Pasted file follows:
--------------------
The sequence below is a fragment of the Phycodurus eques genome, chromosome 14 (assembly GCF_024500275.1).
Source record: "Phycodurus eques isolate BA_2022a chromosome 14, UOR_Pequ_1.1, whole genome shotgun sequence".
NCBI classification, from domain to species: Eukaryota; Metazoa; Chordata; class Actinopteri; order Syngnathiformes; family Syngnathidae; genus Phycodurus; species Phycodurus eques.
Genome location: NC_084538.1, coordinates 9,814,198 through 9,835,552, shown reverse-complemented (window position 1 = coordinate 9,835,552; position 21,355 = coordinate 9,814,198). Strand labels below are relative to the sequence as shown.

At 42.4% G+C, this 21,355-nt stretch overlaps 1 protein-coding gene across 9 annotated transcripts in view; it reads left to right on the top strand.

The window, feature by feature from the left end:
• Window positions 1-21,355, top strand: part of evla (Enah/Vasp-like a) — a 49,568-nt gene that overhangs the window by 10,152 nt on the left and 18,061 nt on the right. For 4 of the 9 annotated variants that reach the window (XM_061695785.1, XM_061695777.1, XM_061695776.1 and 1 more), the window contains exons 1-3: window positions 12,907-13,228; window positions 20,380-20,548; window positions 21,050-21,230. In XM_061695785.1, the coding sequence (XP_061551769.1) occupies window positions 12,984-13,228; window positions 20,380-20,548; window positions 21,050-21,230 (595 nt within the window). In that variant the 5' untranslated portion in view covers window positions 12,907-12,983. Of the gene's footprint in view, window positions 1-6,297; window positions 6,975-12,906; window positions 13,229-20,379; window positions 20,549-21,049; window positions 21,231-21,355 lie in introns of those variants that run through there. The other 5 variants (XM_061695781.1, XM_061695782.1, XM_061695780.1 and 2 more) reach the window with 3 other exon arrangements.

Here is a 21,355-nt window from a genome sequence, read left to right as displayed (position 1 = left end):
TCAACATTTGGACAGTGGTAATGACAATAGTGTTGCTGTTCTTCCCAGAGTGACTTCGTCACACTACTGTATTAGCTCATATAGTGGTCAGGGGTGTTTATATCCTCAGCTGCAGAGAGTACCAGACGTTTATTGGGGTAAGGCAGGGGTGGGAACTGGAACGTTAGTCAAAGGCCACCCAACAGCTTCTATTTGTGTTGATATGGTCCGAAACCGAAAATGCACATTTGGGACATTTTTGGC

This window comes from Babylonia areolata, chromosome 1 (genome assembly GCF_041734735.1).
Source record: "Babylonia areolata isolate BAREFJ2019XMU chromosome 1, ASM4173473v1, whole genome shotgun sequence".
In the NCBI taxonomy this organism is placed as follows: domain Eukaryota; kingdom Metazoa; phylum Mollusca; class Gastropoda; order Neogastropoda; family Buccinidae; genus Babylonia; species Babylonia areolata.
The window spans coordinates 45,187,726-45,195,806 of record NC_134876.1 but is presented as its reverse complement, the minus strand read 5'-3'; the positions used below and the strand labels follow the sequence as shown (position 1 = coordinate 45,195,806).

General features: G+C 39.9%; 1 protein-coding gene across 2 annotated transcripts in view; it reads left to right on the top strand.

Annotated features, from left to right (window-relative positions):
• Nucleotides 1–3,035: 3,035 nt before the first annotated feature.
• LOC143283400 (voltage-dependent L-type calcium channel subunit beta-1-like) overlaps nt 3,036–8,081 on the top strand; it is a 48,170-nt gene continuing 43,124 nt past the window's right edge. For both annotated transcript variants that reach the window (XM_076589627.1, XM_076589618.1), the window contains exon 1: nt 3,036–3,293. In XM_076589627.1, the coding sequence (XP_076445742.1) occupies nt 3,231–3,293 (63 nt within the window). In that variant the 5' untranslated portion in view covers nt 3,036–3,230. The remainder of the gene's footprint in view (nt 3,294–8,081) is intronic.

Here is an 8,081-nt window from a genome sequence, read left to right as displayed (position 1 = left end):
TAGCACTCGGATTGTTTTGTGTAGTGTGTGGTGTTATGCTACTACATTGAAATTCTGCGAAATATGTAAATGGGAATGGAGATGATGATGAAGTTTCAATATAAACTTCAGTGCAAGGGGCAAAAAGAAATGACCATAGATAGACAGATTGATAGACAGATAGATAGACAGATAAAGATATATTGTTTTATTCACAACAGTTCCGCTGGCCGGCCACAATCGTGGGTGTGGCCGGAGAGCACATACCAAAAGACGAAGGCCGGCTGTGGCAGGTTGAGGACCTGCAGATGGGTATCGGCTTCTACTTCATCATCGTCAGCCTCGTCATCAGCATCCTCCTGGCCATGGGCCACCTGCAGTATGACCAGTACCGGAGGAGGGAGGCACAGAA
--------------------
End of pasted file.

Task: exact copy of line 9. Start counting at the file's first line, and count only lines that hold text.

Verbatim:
TCAACATTTGGACAGTGGTAATGACAATAGTGTTGCTGTTCTTCCCAGAGTGACTTCGTCACACTACTGTATTAGCTCATATAGTGGTCAGGGGTGTTTATATCCTCAGCTGCAGAGAGTACCAGACGTTTATTGGGGTAAGGCAGGGGTGGGAACTGGAACGTTAGTCAAAGGCCACCCAACAGCTTCTATTTGTGTTGATATGGTCCGAAACCGAAAATGCACATTTGGGACATTTTTGGC